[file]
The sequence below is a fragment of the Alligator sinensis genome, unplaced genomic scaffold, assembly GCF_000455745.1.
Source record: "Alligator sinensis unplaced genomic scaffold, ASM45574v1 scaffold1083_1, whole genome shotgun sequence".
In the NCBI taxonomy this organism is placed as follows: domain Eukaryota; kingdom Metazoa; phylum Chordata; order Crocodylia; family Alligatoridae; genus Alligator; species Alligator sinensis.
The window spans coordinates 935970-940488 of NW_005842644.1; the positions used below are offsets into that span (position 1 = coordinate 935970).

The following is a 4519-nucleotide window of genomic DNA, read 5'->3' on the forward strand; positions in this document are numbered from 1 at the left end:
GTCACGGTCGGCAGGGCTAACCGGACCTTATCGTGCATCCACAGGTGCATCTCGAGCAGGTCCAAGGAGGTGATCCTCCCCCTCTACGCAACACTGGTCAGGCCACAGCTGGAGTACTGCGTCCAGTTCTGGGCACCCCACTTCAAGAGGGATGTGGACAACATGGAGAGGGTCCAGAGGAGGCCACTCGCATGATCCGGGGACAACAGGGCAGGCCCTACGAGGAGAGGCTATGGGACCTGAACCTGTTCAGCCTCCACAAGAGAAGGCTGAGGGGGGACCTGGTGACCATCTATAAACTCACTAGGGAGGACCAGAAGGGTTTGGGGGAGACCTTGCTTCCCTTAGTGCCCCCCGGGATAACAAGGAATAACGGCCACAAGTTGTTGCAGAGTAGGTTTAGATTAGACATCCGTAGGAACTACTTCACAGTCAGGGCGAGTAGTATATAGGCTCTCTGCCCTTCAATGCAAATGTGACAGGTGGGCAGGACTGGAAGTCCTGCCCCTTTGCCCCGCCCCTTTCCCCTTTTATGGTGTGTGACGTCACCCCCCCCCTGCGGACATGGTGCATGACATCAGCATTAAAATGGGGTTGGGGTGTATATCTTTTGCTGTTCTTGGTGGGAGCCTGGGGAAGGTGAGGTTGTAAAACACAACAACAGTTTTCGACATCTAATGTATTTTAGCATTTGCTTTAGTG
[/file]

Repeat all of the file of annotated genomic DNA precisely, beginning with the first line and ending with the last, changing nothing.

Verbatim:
The sequence below is a fragment of the Alligator sinensis genome, unplaced genomic scaffold, assembly GCF_000455745.1.
Source record: "Alligator sinensis unplaced genomic scaffold, ASM45574v1 scaffold1083_1, whole genome shotgun sequence".
In the NCBI taxonomy this organism is placed as follows: domain Eukaryota; kingdom Metazoa; phylum Chordata; order Crocodylia; family Alligatoridae; genus Alligator; species Alligator sinensis.
The window spans coordinates 935970-940488 of NW_005842644.1; the positions used below are offsets into that span (position 1 = coordinate 935970).

The following is a 4519-nucleotide window of genomic DNA, read 5'->3' on the forward strand; positions in this document are numbered from 1 at the left end:
GTCACGGTCGGCAGGGCTAACCGGACCTTATCGTGCATCCACAGGTGCATCTCGAGCAGGTCCAAGGAGGTGATCCTCCCCCTCTACGCAACACTGGTCAGGCCACAGCTGGAGTACTGCGTCCAGTTCTGGGCACCCCACTTCAAGAGGGATGTGGACAACATGGAGAGGGTCCAGAGGAGGCCACTCGCATGATCCGGGGACAACAGGGCAGGCCCTACGAGGAGAGGCTATGGGACCTGAACCTGTTCAGCCTCCACAAGAGAAGGCTGAGGGGGGACCTGGTGACCATCTATAAACTCACTAGGGAGGACCAGAAGGGTTTGGGGGAGACCTTGCTTCCCTTAGTGCCCCCCGGGATAACAAGGAATAACGGCCACAAGTTGTTGCAGAGTAGGTTTAGATTAGACATCCGTAGGAACTACTTCACAGTCAGGGCGAGTAGTATATAGGCTCTCTGCCCTTCAATGCAAATGTGACAGGTGGGCAGGACTGGAAGTCCTGCCCCTTTGCCCCGCCCCTTTCCCCTTTTATGGTGTGTGACGTCACCCCCCCCCTGCGGACATGGTGCATGACATCAGCATTAAAATGGGGTTGGGGTGTATATCTTTTGCTGTTCTTGGTGGGAGCCTGGGGAAGGTGAGGTTGTAAAACACAACAACAGTTTTCGACATCTAATGTATTTTAGCATTTGCTTTAGTG